James Lawton: O’Neill’s willingness to embrace next challenge in contrast to beleaguered optimist Wenger
If, amazingly enough, we didn't know it before we certainly knew it this week. Arsene Wenger, aged 68, is separated from Martin O'Neill by rather more than three extra years.
It is by that line which some men draw between what was once possible and that which has become an old and irrecoverable dream. Wenger has still to get around to the important task of noting the difference. O'Neill has had it as a working principle most of his football life.
So Wenger lives in his own world, one made a little more fragile by the day because he can't see that his place in it has changed so significantly since he got the Legion d'Honneur in 2002 for his impact on English football.
And O'Neill, two months after the collapse of his hopes of leading Ireland into the World Cup? He talks to an embattled Stoke City about the possibility of another turn, another scuffling battle in which to prosecute a trade that he always waged with a hard competitive edge, right back to those days when he scored for Distillery against Barcelona in the old European Cup-Winners' Cup.
Before the ebbing of his powers, O'Neill's mentor Brian Clough always insisted: "In football you can never stand still. There always has to be a new challenge, new territory to conquer. Otherwise you lose your edge, you go stale."
It is a concept that has marked O'Neill's managerial career since his first thrusting days at Wycombe and Leicester City, which brought glory in Glasgow with Celtic - and a close pitched battle with Jose Mourinho's Porto in the final of the 2003 UEFA Cup.
He may have fought a losing battle at Sunderland - as did his current ramrod No 2 Roy Keane after some early success - but he made Aston Villa competitive and when he left he made it clear that he was disappointed by the lack of spending ambition in the then owner, American Randy Lerner.
Maybe another difference between Wenger and O'Neill stems from their experience as players. Both were midfielders, Wenger tall and heady and lacking in pace, O'Neill intense enough even for the appetites of the ferocious Clough.
Wenger thought deeply about the game. O'Neill immersed himself in the action, played 64 times for his country and won the European Cup twice. As a player, Wenger didn't make it beyond the lower echelons of the French game.
Wenger was obsessed with football, as he is to this day, playing every move with body language that can sometimes seem nothing less than forlorn. O'Neill has an interest in criminal law, which suggests there are wider borders to his life than those painted on a football field. And Wenger, of course, has come to carry his glory as a terrible burden. Certainly it seemed like a reproach this week when his battling - yes, battling - Arsenal fought out a goalless draw in the first leg of the League Cup semi-final with Chelsea, one last remnant of faint distinction in another season that seems certain to pass him by.
Arsenal played with vigour and considerable heart but where was the grace of Thierry Henry or the decimating power of Patrick Vieira? They belonged to another age, another culture and sometimes it is impossible not to be believe that so too does the man who once released them with such superb panache.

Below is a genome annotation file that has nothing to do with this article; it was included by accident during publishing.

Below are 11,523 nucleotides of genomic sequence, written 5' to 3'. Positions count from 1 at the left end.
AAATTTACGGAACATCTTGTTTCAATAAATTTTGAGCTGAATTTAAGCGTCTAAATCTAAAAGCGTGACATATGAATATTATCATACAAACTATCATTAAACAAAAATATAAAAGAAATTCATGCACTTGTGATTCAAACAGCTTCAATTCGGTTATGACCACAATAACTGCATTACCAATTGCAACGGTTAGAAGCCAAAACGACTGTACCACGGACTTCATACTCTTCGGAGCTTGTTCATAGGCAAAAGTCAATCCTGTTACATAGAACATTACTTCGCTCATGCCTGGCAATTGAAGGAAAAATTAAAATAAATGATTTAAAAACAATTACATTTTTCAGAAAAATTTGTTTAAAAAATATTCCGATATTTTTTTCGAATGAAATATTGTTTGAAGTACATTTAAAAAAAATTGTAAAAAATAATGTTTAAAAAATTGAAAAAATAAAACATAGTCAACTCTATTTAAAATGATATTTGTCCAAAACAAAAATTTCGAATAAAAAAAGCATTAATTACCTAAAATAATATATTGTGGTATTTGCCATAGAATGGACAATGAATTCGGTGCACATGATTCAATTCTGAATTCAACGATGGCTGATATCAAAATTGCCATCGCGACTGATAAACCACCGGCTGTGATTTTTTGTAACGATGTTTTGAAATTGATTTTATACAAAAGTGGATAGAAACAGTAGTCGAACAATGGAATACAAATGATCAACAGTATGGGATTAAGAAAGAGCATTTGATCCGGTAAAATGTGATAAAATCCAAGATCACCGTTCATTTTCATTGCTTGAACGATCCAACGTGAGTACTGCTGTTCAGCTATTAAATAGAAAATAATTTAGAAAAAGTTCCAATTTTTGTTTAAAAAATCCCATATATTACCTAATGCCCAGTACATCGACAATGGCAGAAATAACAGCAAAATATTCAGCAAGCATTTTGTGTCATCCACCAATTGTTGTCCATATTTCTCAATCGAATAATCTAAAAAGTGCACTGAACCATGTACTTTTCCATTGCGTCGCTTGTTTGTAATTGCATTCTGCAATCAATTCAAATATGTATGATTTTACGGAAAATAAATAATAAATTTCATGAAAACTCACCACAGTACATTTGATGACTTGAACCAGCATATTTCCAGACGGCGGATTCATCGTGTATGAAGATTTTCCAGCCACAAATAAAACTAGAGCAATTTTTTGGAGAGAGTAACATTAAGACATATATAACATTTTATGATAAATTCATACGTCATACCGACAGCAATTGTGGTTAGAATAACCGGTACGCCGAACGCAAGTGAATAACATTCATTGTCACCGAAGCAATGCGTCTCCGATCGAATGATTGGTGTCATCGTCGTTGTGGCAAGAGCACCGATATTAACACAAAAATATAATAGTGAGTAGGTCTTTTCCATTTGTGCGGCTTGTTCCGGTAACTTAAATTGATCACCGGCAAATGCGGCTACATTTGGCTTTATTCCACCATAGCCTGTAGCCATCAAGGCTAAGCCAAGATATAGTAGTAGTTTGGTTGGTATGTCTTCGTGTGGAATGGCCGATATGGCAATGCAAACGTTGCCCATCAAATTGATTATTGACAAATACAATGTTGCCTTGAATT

Wenger rails against referees, is banished from the touchline and a day hardly passes without some random mention of a successor, the latest being Carlo Ancelotti. He is not so much a sitting target as, at least by his own hand, an immovable, doomed optimist. It is difficult not to wince at the loss of his stature, as it is with the cruelty of Mourinho's description of him as a specialist in failure.
Behind that savage jibe, though, is an uncontestable truth. It is that no other leading in club in Europe would have kept faith in a manager who won his last league title 14 years ago, albeit with the narrowest of defeats in the 2006 Champions League final against Barcelona in Paris. While Wenger is tortured by the shortfalls in his recent past, O'Neill lives, largely, in the moment. He doesn't store up his glorious ones so that they shape all of his ambitions and quite how he continues to see himself.
This, no doubt, is why he entered so briskly into negotiations with Stoke - just two months after seeing his hopes of carrying Ireland to the World Cup splintered by the brilliance of Christian Eriksen and, maybe, a rare breakdown of tactical reality on his own part when he opened up the field and tried to overcome superior levels of creativity.
There is a physical energy in O'Neill that is sometimes as evident on the touch-line as it used to be out on the field and it is maybe this that has been influential in tempting him back to the swiftly recurring demands of club football.
It is certainly true that his Irish regime, if not universally applauded, was one of mostly solid achievement. With a talent pool that would have stretched the initiative of most Premier League managers, O'Neill's Ireland beat world champions Germany on their way to an impressive impact on the 2016 Euros. He produced football that if not always lovely, was - before the breakdown against Denmark - marked by a capacity to punch beyond its weight.
This is a quality which continues to make O'Neill, at 65, a football man who carries value in the marketplace. His stance this week - however the negotiations went - was of a man still with an appetite for the hard edge of the action.
Meanwhile, Arsene Wenger lives in a world which has to be cherished not in the living heart of the game but in the memory. It is a wonderful memory - but just so long as you can forget the sadness.